'Candy'

HealthMedicineMoviesEntertainmentDrug UseRecreational Substance UseAbbie Cornish

"Candy" is a love story about a boy, a girl and a drug. The boy is Dan (Heath Ledger), a poet and dedicated addict, the girl is Candy (Abbie Cornish), a young painter just starting out as a user, and the drug is heroin, which has cracked tougher nuts than these two in half the time. All stories about addiction amount to remakes, essentially, and "Candy," for all its sunlit surface freshness, is no exception, though it does offer the novel cinematic perspective that (quick, cover the kids' eyes) drugs are fun until they're not.

Based on a novel by Luke Davies, who co-wrote the screenplay with director Neil Armfield, "Candy" is divided into three sections titled "Heaven," "Earth" and "Hell," and it takes us through the stages less dutifully than the cascading titles would imply. Much of the credit for this goes to Ledger and Cornish, whose low-key but emotional performances lend sweetness to the otherwise sordid series of events. Ledger, in particular, exerts a sideways pull as the loving but toxic lost boy who lures Candy away from her safe but stifling milieu. In a couple of scenes when they eat, or try to, with Candy's concerned parents, they are reminiscent of a cleaned-up, super-foxy Sid and Nancy, though their angelic mugs withstand the ravages of long-term drug use and prostitution amazingly well.

There's no lead-up to their spiral; when we first see them, Dan and Candy are in love and using, and the first section of the movie is an outlaw druggie love and amateur crime romp. It's no "Drugstore Cowboy," however. The notion that Candy's nagging mom and somewhat doltish dad drove her to it is floated halfheartedly, but ultimately, and probably more realistically, their drug addiction is presented as just something that happened.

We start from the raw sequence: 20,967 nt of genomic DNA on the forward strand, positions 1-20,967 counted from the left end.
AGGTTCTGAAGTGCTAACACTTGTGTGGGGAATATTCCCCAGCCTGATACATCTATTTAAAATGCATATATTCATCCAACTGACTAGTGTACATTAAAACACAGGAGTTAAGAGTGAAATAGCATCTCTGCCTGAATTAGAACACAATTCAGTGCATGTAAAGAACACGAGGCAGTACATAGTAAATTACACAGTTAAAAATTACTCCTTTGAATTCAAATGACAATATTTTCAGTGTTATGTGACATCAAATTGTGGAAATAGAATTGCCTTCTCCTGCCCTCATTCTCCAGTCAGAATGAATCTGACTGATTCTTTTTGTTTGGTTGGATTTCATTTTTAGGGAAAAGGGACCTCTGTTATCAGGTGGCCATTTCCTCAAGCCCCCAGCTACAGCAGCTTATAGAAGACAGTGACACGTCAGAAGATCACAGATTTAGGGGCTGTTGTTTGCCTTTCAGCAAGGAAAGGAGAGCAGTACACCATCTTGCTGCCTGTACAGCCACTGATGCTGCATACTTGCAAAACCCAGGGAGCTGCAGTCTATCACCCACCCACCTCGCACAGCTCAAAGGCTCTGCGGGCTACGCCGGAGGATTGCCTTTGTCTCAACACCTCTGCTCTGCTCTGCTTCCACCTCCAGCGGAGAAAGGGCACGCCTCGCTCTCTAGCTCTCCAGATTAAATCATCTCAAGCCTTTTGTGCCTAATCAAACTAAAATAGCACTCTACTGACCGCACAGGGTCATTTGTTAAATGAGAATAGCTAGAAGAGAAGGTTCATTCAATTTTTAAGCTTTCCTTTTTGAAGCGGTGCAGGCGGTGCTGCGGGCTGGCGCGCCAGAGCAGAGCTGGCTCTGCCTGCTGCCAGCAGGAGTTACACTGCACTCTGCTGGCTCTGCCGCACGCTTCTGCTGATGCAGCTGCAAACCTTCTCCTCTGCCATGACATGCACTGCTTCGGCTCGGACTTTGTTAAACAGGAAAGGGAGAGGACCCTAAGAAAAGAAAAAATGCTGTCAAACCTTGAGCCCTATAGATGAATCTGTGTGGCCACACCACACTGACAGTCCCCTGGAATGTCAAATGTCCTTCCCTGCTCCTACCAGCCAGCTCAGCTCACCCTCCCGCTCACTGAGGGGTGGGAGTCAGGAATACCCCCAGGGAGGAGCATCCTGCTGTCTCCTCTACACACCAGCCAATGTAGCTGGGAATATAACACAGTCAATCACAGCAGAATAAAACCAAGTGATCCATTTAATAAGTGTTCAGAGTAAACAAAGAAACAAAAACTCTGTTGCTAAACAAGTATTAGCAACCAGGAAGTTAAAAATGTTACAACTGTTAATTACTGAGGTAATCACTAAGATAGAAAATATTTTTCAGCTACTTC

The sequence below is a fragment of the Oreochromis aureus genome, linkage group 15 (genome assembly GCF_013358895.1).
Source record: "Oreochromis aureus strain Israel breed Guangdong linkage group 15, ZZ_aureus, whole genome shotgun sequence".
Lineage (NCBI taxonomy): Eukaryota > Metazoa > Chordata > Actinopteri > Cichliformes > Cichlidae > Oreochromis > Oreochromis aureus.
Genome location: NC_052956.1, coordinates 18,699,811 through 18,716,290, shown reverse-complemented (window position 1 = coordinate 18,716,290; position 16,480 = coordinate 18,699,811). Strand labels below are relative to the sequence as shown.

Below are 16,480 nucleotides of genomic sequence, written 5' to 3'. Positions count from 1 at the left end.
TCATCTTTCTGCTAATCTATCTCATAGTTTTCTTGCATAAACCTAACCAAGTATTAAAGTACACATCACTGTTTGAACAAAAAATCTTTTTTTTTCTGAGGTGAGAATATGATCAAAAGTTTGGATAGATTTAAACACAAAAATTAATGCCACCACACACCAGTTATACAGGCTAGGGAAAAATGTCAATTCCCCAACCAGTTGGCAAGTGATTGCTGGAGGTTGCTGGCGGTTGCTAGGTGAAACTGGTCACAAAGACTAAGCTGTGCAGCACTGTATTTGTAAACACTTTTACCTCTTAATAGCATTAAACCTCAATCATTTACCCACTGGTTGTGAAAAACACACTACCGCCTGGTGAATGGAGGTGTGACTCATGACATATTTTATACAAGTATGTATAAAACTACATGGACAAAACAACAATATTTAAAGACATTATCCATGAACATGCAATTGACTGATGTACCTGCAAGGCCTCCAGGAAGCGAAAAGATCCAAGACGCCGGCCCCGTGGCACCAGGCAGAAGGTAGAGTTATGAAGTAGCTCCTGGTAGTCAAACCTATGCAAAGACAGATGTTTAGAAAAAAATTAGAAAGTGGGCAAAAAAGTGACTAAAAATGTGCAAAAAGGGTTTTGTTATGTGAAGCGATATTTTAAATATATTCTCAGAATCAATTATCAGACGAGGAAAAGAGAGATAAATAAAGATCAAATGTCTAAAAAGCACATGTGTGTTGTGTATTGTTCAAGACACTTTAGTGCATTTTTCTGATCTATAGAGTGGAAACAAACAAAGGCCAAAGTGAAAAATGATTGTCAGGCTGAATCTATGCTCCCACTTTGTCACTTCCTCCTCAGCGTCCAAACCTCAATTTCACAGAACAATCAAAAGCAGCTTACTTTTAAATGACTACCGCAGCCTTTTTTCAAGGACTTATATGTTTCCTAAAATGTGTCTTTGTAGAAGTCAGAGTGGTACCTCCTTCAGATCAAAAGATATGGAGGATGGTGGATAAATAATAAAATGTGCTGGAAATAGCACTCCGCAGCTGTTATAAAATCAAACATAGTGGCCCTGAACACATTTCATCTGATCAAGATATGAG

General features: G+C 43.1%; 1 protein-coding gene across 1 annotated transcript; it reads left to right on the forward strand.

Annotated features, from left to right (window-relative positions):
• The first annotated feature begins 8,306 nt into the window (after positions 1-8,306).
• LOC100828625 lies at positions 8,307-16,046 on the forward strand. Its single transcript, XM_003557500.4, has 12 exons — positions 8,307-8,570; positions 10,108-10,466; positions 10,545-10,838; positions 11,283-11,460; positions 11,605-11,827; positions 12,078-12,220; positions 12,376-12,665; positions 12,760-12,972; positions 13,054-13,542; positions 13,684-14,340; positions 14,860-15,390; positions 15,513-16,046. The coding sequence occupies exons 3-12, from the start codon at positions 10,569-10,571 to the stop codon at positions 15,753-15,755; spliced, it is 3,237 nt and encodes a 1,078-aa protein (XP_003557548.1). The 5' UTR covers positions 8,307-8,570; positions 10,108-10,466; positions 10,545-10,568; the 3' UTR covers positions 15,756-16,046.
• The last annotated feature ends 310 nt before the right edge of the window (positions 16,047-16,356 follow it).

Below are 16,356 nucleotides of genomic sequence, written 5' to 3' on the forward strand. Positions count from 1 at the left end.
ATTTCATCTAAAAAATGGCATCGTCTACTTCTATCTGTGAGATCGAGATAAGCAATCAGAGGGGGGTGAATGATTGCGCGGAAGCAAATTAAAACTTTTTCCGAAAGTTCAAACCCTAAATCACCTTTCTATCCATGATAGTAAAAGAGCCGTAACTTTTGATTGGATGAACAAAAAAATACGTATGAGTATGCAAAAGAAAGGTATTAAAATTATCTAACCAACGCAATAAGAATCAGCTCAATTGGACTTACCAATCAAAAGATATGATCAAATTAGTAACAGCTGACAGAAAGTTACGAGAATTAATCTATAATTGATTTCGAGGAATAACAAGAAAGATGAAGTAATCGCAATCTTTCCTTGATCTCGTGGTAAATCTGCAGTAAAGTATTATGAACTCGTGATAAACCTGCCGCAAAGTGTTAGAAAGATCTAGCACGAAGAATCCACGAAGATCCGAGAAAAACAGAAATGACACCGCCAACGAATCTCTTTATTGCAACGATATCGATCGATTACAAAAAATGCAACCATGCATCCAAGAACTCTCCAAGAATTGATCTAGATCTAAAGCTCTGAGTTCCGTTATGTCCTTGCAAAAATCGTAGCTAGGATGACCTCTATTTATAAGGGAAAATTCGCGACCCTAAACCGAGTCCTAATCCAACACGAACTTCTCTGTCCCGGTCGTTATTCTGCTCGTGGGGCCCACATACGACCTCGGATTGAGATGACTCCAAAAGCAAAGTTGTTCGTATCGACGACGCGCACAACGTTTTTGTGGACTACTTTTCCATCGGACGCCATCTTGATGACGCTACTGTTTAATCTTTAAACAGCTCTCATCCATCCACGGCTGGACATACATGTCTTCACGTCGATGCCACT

Geoffrey Rush has a flamboyant role as Casper, a junkie chemistry professor who plays Dr. Leary to their latter-day flower children. He offers the movie's message upfront, when they come to him for money early on. "When you can quit, you don't want to. When you want to quit, you can't."

Ultimately, "Candy" is little more than a linear, sympathetic chronicle of needle-induced damage, which is perhaps unintentionally mitigated by the fact that the kids are so pretty and their amour is so fou it takes a truly horrifying childbirth scene for the decadent thrill to wear off.

Still, for a druggie movie, "Candy" is surprisingly dynamic and involving, and Armfield refrains from moralizing to closely observe the parallels between different forms of intoxication. Hovering on the sidelines of the genre, it declines to turn the grind of addiction into a grim metaphor for life and settles for telling an intimate story about a marriage felled by an insidious force.

carina.chocano@latimes.com

MPAA rating: R for drug use and sexuality. Running time: 1 hour, 48 minutes. At Laemmle's Sunset 5, 8000 Sunset Blvd., West Hollywood, (323) 848-3500; Regal/Edwards University Town Center 6, 4245 Campus Drive, Irvine, (949) 854-8818.

Copyright © 2014, Los Angeles Times
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